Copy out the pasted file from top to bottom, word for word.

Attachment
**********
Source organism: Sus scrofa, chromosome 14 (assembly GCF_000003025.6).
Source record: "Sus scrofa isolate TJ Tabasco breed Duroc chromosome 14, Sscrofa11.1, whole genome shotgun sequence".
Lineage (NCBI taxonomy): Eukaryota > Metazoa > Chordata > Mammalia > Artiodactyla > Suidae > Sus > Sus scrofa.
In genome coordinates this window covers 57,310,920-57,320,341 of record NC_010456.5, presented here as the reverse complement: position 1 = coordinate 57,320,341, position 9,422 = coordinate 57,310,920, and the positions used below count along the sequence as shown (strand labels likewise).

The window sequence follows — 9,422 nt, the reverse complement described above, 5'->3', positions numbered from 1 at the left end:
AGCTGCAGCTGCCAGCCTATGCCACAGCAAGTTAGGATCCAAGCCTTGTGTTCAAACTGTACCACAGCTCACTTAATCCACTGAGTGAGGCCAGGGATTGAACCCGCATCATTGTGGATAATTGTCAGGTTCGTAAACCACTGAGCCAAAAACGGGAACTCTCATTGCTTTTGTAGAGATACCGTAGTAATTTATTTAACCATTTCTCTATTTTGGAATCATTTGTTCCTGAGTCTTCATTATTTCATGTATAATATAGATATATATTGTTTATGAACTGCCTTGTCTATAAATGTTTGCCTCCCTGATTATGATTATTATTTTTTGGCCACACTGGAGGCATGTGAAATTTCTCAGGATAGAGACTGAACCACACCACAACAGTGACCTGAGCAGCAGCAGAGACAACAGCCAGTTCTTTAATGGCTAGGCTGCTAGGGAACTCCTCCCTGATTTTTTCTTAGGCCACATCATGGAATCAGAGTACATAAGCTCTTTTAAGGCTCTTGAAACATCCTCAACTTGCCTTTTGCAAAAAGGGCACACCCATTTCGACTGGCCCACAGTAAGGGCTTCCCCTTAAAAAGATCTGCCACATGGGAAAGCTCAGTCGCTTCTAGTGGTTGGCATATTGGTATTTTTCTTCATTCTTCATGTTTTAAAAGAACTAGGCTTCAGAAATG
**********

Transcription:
Source organism: Sus scrofa, chromosome 14 (assembly GCF_000003025.6).
Source record: "Sus scrofa isolate TJ Tabasco breed Duroc chromosome 14, Sscrofa11.1, whole genome shotgun sequence".
Lineage (NCBI taxonomy): Eukaryota > Metazoa > Chordata > Mammalia > Artiodactyla > Suidae > Sus > Sus scrofa.
In genome coordinates this window covers 57,310,920-57,320,341 of record NC_010456.5, presented here as the reverse complement: position 1 = coordinate 57,320,341, position 9,422 = coordinate 57,310,920, and the positions used below count along the sequence as shown (strand labels likewise).

The window sequence follows — 9,422 nt, the reverse complement described above, 5'->3', positions numbered from 1 at the left end:
AGCTGCAGCTGCCAGCCTATGCCACAGCAAGTTAGGATCCAAGCCTTGTGTTCAAACTGTACCACAGCTCACTTAATCCACTGAGTGAGGCCAGGGATTGAACCCGCATCATTGTGGATAATTGTCAGGTTCGTAAACCACTGAGCCAAAAACGGGAACTCTCATTGCTTTTGTAGAGATACCGTAGTAATTTATTTAACCATTTCTCTATTTTGGAATCATTTGTTCCTGAGTCTTCATTATTTCATGTATAATATAGATATATATTGTTTATGAACTGCCTTGTCTATAAATGTTTGCCTCCCTGATTATGATTATTATTTTTTGGCCACACTGGAGGCATGTGAAATTTCTCAGGATAGAGACTGAACCACACCACAACAGTGACCTGAGCAGCAGCAGAGACAACAGCCAGTTCTTTAATGGCTAGGCTGCTAGGGAACTCCTCCCTGATTTTTTCTTAGGCCACATCATGGAATCAGAGTACATAAGCTCTTTTAAGGCTCTTGAAACATCCTCAACTTGCCTTTTGCAAAAAGGGCACACCCATTTCGACTGGCCCACAGTAAGGGCTTCCCCTTAAAAAGATCTGCCACATGGGAAAGCTCAGTCGCTTCTAGTGGTTGGCATATTGGTATTTTTCTTCATTCTTCATGTTTTAAAAGAACTAGGCTTCAGAAATG